A second important type of general cost is that arising from permanent staff. While casual labour may be hired and paid on a daily or weekly basis as needed, technically trained and qualified staff, or those with important skills, must be kept on permanently – even if there is no work – otherwise they will not be available when they are next needed. This might include teachers, nurses, mechanics, supervisors, administrative staff and managers. As long as the project is still functioning, these categories of staff will have to continue to be paid.

When calculating their costs, do not forget to include (if applicable) social security contributions and other payments that the project (as employer) will have to make. Remember, at the profile stage it is not important to be very accurate about salaries and related costs. As long as they are realistic estimates, this is acceptable at this stage.

Other types of general cost are less common at the profile stage, but might include: local and land taxes; electricity and water costs; vehicle operating costs (especially where the vehicle is used across more than one activity, and hence can not be assigned as a specific operating cost); fees for periodic audit, accounting and general technical assistance visits; and office operating costs (where a fairly large commercial activity is planned). At the profile stage, attention should only be given to such costs if it is believed that they may be a significant part of the overall costs.

Preliminary Estimate of Viability (Income Generating Projects Only)

In addition to looking at general factors, such as the overall project concept, the proposed beneficiaries, and the way in which the project would be organised, three principle measures of project viability are calculated at the community level for income generating projects. These are the net income per year, the number of years of net income required to pay back the investment required, and the net income after allowing for replacement of the original investment. Together they provide a simple but useful guide to whether the profile is worth developing into a detailed project proposal.

If a profile produces a positive result for each of these tests, and if it also responds to the priorities and needs of the applicants, then the project is probably worth developing from the profile to the full project stage. Each of these three tests is discussed briefly below:

Project Net Income per Year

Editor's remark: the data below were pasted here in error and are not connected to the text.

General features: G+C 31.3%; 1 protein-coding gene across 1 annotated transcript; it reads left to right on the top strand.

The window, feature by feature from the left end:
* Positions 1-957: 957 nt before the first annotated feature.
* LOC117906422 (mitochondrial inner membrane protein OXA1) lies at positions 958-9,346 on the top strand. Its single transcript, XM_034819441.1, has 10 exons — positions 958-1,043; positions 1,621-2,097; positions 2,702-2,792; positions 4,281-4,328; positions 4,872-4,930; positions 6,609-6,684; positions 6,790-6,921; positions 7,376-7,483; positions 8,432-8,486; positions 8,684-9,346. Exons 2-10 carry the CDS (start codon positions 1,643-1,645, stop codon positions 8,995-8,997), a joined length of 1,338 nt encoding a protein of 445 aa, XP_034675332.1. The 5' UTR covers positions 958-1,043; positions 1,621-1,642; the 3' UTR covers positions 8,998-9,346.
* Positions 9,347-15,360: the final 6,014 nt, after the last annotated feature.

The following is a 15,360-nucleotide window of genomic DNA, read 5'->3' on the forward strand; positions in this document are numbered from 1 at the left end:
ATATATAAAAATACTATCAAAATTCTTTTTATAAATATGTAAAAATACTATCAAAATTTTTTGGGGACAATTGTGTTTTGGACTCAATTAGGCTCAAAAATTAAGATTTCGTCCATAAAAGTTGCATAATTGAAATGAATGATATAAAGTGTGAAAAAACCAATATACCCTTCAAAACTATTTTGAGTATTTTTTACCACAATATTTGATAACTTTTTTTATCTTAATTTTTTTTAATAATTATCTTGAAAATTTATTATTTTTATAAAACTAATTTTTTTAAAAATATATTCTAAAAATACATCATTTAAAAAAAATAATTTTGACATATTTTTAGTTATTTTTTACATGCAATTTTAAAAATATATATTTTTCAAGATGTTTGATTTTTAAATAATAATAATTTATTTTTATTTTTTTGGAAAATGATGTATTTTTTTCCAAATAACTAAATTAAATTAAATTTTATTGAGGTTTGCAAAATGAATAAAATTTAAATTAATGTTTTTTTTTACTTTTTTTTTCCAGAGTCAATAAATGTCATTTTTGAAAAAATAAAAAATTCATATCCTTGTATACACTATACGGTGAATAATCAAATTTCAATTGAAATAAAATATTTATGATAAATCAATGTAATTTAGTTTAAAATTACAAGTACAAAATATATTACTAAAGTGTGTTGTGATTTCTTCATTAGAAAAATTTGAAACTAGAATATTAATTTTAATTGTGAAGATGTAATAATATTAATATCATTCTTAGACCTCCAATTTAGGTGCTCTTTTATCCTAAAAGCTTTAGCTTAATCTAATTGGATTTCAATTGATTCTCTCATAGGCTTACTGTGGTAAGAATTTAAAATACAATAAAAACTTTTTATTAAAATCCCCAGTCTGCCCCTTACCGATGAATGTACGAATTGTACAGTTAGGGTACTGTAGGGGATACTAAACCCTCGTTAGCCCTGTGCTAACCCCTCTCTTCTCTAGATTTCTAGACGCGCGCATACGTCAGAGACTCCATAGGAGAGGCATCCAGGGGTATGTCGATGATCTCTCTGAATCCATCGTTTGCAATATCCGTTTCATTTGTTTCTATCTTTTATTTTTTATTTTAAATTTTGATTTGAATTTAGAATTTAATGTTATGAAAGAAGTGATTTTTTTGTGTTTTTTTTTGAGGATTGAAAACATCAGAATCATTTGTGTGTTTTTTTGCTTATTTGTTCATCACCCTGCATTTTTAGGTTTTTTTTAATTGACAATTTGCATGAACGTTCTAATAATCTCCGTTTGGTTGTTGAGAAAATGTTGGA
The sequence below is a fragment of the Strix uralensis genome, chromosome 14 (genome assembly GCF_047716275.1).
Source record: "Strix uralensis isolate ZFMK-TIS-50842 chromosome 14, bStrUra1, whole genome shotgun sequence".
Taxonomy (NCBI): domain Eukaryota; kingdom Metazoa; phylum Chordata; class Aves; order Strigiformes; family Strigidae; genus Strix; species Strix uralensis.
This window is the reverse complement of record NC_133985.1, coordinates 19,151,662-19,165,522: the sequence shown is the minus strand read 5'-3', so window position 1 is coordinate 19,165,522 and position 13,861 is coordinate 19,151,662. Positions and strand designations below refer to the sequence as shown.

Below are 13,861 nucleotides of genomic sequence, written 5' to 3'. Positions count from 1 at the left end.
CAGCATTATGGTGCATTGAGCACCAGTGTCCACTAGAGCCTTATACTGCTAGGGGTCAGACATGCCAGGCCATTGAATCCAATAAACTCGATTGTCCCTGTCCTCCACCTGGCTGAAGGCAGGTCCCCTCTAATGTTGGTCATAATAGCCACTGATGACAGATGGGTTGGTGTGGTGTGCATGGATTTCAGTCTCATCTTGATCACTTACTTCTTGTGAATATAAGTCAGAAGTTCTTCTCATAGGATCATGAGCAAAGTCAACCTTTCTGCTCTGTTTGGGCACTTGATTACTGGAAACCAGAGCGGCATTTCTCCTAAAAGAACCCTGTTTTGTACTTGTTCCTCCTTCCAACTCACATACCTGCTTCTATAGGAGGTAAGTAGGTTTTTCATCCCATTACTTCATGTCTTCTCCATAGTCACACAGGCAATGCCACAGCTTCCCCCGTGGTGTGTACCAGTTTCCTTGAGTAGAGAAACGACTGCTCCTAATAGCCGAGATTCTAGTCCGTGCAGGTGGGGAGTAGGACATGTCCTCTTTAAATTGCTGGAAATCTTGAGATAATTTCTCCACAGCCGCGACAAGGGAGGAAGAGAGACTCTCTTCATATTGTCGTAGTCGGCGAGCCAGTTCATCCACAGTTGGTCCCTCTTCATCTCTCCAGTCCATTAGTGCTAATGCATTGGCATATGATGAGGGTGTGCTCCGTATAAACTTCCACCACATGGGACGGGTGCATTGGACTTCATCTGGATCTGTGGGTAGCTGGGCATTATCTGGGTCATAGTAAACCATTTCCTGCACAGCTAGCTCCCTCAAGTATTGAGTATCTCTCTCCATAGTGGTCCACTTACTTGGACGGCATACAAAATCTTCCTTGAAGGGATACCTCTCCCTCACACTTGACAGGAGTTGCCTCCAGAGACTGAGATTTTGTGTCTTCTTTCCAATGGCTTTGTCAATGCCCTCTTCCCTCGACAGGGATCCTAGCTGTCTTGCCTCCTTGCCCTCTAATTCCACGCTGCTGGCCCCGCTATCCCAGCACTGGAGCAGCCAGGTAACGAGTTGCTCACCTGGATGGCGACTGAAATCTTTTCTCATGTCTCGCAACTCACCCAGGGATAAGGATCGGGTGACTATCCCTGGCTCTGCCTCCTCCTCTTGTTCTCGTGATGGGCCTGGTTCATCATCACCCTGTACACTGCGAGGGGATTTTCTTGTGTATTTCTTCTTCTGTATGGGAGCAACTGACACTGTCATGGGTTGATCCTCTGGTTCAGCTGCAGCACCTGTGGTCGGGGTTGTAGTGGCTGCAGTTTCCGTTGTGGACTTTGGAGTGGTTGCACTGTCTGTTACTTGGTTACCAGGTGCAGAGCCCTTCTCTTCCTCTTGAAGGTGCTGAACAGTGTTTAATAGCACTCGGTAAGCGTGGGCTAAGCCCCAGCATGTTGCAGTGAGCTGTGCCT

Net income is a very simple concept – it is the income left after all costs (both operating and general) have been paid. Even if the applicants are largely illiterate and with little or no previous experience in projects, they are generally fully aware that an activity that costs more than it makes, is not a good proposition. A profile that yields a positive figure for Net Income has thus passed one test.

If the profile tables have been laid out according to the guidelines provided here, the calculation of net income is simply a matter of taking the total income figure from the costs and income table and subtracting from that figure the total operating cost and the total general cost.

Number of Years Required to Repay the Investment

While it is necessary that an income-generating project earn more than it costs to operate, this is not enough. The applicants must also have some measure of whether a positive net income figure is sufficient or too small to be worth having. This can be measured by looking at how many years of the net income are needed to cover the cost of the original investment.

Typically, investment costs provided by the community are included in the total investment amount, but if the community or applicant is confident that this contribution can be repeated in the future without difficulties, it may be worth excluding it, if only to provide an idea of the difference.

The calculation is simple:
Total Investment / Net Income = x years
10,000 / 3,000 = 3.3 years

In all cases, the smaller the number of years required to repay the investment, the better. Clearly, a risky project (that is one involving activities new to the group, or where demand is difficult to estimate) should have a shorter number of years to payback compared with an activity well known and understood by all involved, in order to compensate for the risk. As a rule of thumb, no income-generating project that requires more than 7 or 8 years to repay the original investment should be selected for further development, unless there are strong social or other reasons to proceed. Where the project is acknowledged to be risky, this figure should probably drop to 4-5 years.

Net Income after Allowing for Investment Replacement

One further financial test of the profile is important. It is possible that a project will generate an attractive positive net income, but that the costs of eventually replacing the investment involved will reduce that income significantly, or even make it negative. For this reason, it is worth considering how the net income will be affected if the ‘annual replacement reserve’, calculated as part of the Investment costs table, is charged to the net income used above.